Unoma Azuah’s Embracing My Shadow, the first lesbian memoir from Nigeria, is an inspiring testimony suffused in sensuality that illustrates how a young woman can find oases of erotic love even within a severely homophobic society.
We caught up with Azuah to learn more about her journey growing into an affirming sexuality.
Something I found refreshing is that the environments are so rich with lesbian energy, whether it’s in the sheltered convent high school, your university or Lagos. What allowed you to create such an affirming lesbian-centered world, despite all the intolerance?
I didn’t really have an agenda except to tell my story. And it wasn’t all gloomy. There were beautiful moments I shared with some beautiful women. I wanted to present a balance. It was a mixture of bright moments and dark moments. It speaks to the purity of love, the beauty of it that looks beyond the judgment and the morality. And it can be discovered anywhere, in wartime, in a convent, in a garden, in a marketplace. Even all the repression in Nigeria could not stop it.
You don’t spare strong expressions of self-hate, but it feels like erotic joy ultimately wins out and is the book’s emotional touchstone.
I just feel that at the end of the day light conquers darkness, that no matter how dirty and bruised and broken one is, there is healing that has to do with owning oneself. Darkness tried to subdue me, but I decided to heal.
An irony to me is that while being a lesbian in Nigeria is dangerous and you describe being in constant fear of exposure, being queer can also provide a shelter in a world where heterosexual men appear unconscious at best and sexually threatening at worst.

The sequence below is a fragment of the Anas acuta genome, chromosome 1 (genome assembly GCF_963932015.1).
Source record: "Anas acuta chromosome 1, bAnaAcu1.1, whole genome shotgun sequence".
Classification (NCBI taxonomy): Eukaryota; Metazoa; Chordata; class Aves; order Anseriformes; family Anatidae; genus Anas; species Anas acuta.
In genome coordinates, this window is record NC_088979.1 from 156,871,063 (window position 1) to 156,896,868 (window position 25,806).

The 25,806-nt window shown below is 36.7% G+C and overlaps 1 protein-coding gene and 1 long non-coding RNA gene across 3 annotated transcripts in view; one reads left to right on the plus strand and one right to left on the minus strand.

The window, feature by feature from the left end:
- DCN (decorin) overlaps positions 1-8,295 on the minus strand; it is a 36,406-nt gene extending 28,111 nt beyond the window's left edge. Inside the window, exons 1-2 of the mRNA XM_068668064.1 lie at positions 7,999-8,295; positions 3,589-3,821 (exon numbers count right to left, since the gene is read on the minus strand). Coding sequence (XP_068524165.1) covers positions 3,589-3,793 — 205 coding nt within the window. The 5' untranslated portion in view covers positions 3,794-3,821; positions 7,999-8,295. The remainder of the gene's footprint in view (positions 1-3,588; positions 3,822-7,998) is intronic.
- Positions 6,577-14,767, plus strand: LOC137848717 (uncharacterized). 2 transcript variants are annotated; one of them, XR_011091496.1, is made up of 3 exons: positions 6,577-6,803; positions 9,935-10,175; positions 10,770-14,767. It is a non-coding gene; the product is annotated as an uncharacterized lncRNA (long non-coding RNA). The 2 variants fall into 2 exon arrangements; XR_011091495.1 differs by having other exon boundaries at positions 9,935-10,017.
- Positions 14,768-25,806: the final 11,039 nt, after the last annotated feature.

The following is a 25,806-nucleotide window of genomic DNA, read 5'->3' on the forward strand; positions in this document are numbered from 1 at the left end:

I had the greatest freedom of my lesbian life in the convent boarding school because it was an all-girls school and I barely had to deal with any man. When I got to college it was miserable for me because the natural environment that was predominantly women was yanked away and I was thrown into this glaring heterosexual world where I was told you need to have a boyfriend. Have you tried it? No? Then something is wrong with you. When I got to Lagos I was more or less anonymous. I did have a lot of heterosexual men who tried to take advantage. When I had to depend on them for employment or money, I could face some sort of humiliation. But there were spaces where I felt safe.
How has indigenous Nigerian spirituality helped you to counter Christian spiritual intolerance? You seem deeply connected to the river goddess Onishe.
I was lucky to have spent a lot of time with my grandmother. She was the greatest force in my life, the most affirming and nurturing woman. I was exposed early to African spirituality through her. She was a latecomer to Christianity. She was the one who would tell me you are special, that you are different doesn’t mean anything. You are the type of person that the gods use to convey a message to heal, to prophesize. You are beautiful and a child of this goddess Onishe and she will always protect you.
The memoir’s final section brings in your human rights work for the LGBT community in Nigeria that ultimately endangers you and leads to your leaving for the U.S. How important was it to include your activist story in a memoir about love?
It’s very important because growing up I didn’t have any role models. There were few stories about lesbians and where they did exist, they were always negative. Nobody was speaking up and I wanted to speak up. That led to my activism and since I felt quite early that I can write, that became the tool of activism that I decided to use. There has been no literature for young lesbians to reach out to. A lot of Nigerian lesbians now write to me and thank me for the memoir and also for the writing I have done before, the poetry and short stories.